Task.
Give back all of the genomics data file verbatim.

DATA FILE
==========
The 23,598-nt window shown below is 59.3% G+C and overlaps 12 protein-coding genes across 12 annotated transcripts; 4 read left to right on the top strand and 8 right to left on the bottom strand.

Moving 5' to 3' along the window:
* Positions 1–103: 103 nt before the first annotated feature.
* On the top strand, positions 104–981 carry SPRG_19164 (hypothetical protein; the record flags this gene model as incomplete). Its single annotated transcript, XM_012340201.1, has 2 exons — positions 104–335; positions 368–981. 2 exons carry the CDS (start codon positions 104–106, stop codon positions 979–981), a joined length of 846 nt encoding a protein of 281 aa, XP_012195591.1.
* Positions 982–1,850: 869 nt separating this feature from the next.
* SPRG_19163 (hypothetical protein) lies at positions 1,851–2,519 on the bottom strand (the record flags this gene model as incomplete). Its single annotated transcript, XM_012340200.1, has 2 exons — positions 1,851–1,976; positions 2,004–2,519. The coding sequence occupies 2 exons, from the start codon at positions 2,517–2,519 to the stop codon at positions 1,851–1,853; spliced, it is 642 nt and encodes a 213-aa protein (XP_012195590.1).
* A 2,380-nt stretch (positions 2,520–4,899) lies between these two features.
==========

The 23,598-nt window shown below is 59.3% G+C and overlaps 12 protein-coding genes across 12 annotated transcripts; 4 read left to right on the top strand and 8 right to left on the bottom strand.

Moving 5' to 3' along the window:
* Positions 1–103: 103 nt before the first annotated feature.
* On the top strand, positions 104–981 carry SPRG_19164 (hypothetical protein; the record flags this gene model as incomplete). Its single annotated transcript, XM_012340201.1, has 2 exons — positions 104–335; positions 368–981. 2 exons carry the CDS (start codon positions 104–106, stop codon positions 979–981), a joined length of 846 nt encoding a protein of 281 aa, XP_012195591.1.
* Positions 982–1,850: 869 nt separating this feature from the next.
* SPRG_19163 (hypothetical protein) lies at positions 1,851–2,519 on the bottom strand (the record flags this gene model as incomplete). Its single annotated transcript, XM_012340200.1, has 2 exons — positions 1,851–1,976; positions 2,004–2,519. The coding sequence occupies 2 exons, from the start codon at positions 2,517–2,519 to the stop codon at positions 1,851–1,853; spliced, it is 642 nt and encodes a 213-aa protein (XP_012195590.1).
* A 2,380-nt stretch (positions 2,520–4,899) lies between these two features.